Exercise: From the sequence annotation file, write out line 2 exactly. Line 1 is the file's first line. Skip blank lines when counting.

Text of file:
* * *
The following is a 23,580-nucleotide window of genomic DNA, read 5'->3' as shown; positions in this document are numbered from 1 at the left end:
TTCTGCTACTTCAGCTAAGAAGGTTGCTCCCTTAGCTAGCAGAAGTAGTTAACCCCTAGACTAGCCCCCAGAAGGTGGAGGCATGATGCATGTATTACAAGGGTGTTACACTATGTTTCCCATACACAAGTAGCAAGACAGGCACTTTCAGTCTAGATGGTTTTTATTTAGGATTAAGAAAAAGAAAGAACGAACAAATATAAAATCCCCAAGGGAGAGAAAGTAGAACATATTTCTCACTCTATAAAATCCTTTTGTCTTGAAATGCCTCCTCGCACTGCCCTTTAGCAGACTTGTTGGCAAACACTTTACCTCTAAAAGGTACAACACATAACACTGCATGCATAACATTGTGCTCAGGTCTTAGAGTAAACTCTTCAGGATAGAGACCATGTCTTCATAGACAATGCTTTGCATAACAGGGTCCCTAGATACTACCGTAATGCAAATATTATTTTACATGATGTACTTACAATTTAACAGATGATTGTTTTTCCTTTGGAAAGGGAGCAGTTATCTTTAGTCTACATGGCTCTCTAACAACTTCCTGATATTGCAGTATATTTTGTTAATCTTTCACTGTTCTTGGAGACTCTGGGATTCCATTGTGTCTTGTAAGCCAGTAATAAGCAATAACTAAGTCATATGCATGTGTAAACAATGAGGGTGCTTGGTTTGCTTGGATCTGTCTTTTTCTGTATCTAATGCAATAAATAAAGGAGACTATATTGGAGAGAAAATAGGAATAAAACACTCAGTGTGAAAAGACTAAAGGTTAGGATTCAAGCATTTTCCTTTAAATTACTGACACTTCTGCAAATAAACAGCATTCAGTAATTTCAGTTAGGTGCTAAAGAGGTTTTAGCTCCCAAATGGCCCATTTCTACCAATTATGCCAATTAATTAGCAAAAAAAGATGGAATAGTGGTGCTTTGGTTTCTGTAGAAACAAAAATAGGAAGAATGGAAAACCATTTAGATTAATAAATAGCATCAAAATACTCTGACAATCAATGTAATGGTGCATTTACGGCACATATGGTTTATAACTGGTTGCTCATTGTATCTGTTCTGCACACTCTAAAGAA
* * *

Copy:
TTCTGCTACTTCAGCTAAGAAGGTTGCTCCCTTAGCTAGCAGAAGTAGTTAACCCCTAGACTAGCCCCCAGAAGGTGGAGGCATGATGCATGTATTACAAGGGTGTTACACTATGTTTCCCATACACAAGTAGCAAGACAGGCACTTTCAGTCTAGATGGTTTTTATTTAGGATTAAGAAAAAGAAAGAACGAACAAATATAAAATCCCCAAGGGAGAGAAAGTAGAACATATTTCTCACTCTATAAAATCCTTTTGTCTTGAAATGCCTCCTCGCACTGCCCTTTAGCAGACTTGTTGGCAAACACTTTACCTCTAAAAGGTACAACACATAACACTGCATGCATAACATTGTGCTCAGGTCTTAGAGTAAACTCTTCAGGATAGAGACCATGTCTTCATAGACAATGCTTTGCATAACAGGGTCCCTAGATACTACCGTAATGCAAATATTATTTTACATGATGTACTTACAATTTAACAGATGATTGTTTTTCCTTTGGAAAGGGAGCAGTTATCTTTAGTCTACATGGCTCTCTAACAACTTCCTGATATTGCAGTATATTTTGTTAATCTTTCACTGTTCTTGGAGACTCTGGGATTCCATTGTGTCTTGTAAGCCAGTAATAAGCAATAACTAAGTCATATGCATGTGTAAACAATGAGGGTGCTTGGTTTGCTTGGATCTGTCTTTTTCTGTATCTAATGCAATAAATAAAGGAGACTATATTGGAGAGAAAATAGGAATAAAACACTCAGTGTGAAAAGACTAAAGGTTAGGATTCAAGCATTTTCCTTTAAATTACTGACACTTCTGCAAATAAACAGCATTCAGTAATTTCAGTTAGGTGCTAAAGAGGTTTTAGCTCCCAAATGGCCCATTTCTACCAATTATGCCAATTAATTAGCAAAAAAAGATGGAATAGTGGTGCTTTGGTTTCTGTAGAAACAAAAATAGGAAGAATGGAAAACCATTTAGATTAATAAATAGCATCAAAATACTCTGACAATCAATGTAATGGTGCATTTACGGCACATATGGTTTATAACTGGTTGCTCATTGTATCTGTTCTGCACACTCTAAAGAA